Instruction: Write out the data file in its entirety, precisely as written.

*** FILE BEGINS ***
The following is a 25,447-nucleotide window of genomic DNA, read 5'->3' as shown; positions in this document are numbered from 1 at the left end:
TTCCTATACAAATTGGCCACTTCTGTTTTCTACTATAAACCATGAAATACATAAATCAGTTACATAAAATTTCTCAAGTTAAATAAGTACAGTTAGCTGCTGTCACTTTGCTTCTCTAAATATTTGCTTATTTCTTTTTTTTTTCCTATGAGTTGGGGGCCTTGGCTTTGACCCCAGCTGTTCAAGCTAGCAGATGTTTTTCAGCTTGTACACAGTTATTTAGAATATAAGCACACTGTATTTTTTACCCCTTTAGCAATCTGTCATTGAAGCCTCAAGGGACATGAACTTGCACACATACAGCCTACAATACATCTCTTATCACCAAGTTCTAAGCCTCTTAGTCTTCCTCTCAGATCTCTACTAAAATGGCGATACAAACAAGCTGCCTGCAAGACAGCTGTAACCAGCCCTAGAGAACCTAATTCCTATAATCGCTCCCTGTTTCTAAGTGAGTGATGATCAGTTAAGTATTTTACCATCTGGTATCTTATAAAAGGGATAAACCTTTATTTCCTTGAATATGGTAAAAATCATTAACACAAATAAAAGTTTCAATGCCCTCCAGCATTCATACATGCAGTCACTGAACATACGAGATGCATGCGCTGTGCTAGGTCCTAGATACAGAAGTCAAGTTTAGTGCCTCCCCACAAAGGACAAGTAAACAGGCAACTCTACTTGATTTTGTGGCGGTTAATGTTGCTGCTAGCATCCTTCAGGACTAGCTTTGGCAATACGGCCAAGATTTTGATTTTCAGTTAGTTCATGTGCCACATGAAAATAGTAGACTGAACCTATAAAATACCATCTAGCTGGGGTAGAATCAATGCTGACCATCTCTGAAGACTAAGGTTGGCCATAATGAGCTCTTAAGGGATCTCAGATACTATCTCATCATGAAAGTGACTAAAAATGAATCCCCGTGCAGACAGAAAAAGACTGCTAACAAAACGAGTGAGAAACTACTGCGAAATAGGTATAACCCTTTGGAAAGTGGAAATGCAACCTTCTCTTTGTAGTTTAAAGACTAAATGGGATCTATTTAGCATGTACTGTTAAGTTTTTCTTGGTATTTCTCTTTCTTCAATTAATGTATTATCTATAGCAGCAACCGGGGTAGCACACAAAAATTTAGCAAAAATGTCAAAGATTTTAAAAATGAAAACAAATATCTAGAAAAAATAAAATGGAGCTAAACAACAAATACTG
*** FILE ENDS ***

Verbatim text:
The following is a 25,447-nucleotide window of genomic DNA, read 5'->3' as shown; positions in this document are numbered from 1 at the left end:
TTCCTATACAAATTGGCCACTTCTGTTTTCTACTATAAACCATGAAATACATAAATCAGTTACATAAAATTTCTCAAGTTAAATAAGTACAGTTAGCTGCTGTCACTTTGCTTCTCTAAATATTTGCTTATTTCTTTTTTTTTTCCTATGAGTTGGGGGCCTTGGCTTTGACCCCAGCTGTTCAAGCTAGCAGATGTTTTTCAGCTTGTACACAGTTATTTAGAATATAAGCACACTGTATTTTTTACCCCTTTAGCAATCTGTCATTGAAGCCTCAAGGGACATGAACTTGCACACATACAGCCTACAATACATCTCTTATCACCAAGTTCTAAGCCTCTTAGTCTTCCTCTCAGATCTCTACTAAAATGGCGATACAAACAAGCTGCCTGCAAGACAGCTGTAACCAGCCCTAGAGAACCTAATTCCTATAATCGCTCCCTGTTTCTAAGTGAGTGATGATCAGTTAAGTATTTTACCATCTGGTATCTTATAAAAGGGATAAACCTTTATTTCCTTGAATATGGTAAAAATCATTAACACAAATAAAAGTTTCAATGCCCTCCAGCATTCATACATGCAGTCACTGAACATACGAGATGCATGCGCTGTGCTAGGTCCTAGATACAGAAGTCAAGTTTAGTGCCTCCCCACAAAGGACAAGTAAACAGGCAACTCTACTTGATTTTGTGGCGGTTAATGTTGCTGCTAGCATCCTTCAGGACTAGCTTTGGCAATACGGCCAAGATTTTGATTTTCAGTTAGTTCATGTGCCACATGAAAATAGTAGACTGAACCTATAAAATACCATCTAGCTGGGGTAGAATCAATGCTGACCATCTCTGAAGACTAAGGTTGGCCATAATGAGCTCTTAAGGGATCTCAGATACTATCTCATCATGAAAGTGACTAAAAATGAATCCCCGTGCAGACAGAAAAAGACTGCTAACAAAACGAGTGAGAAACTACTGCGAAATAGGTATAACCCTTTGGAAAGTGGAAATGCAACCTTCTCTTTGTAGTTTAAAGACTAAATGGGATCTATTTAGCATGTACTGTTAAGTTTTTCTTGGTATTTCTCTTTCTTCAATTAATGTATTATCTATAGCAGCAACCGGGGTAGCACACAAAAATTTAGCAAAAATGTCAAAGATTTTAAAAATGAAAACAAATATCTAGAAAAAATAAAATGGAGCTAAACAACAAATACTG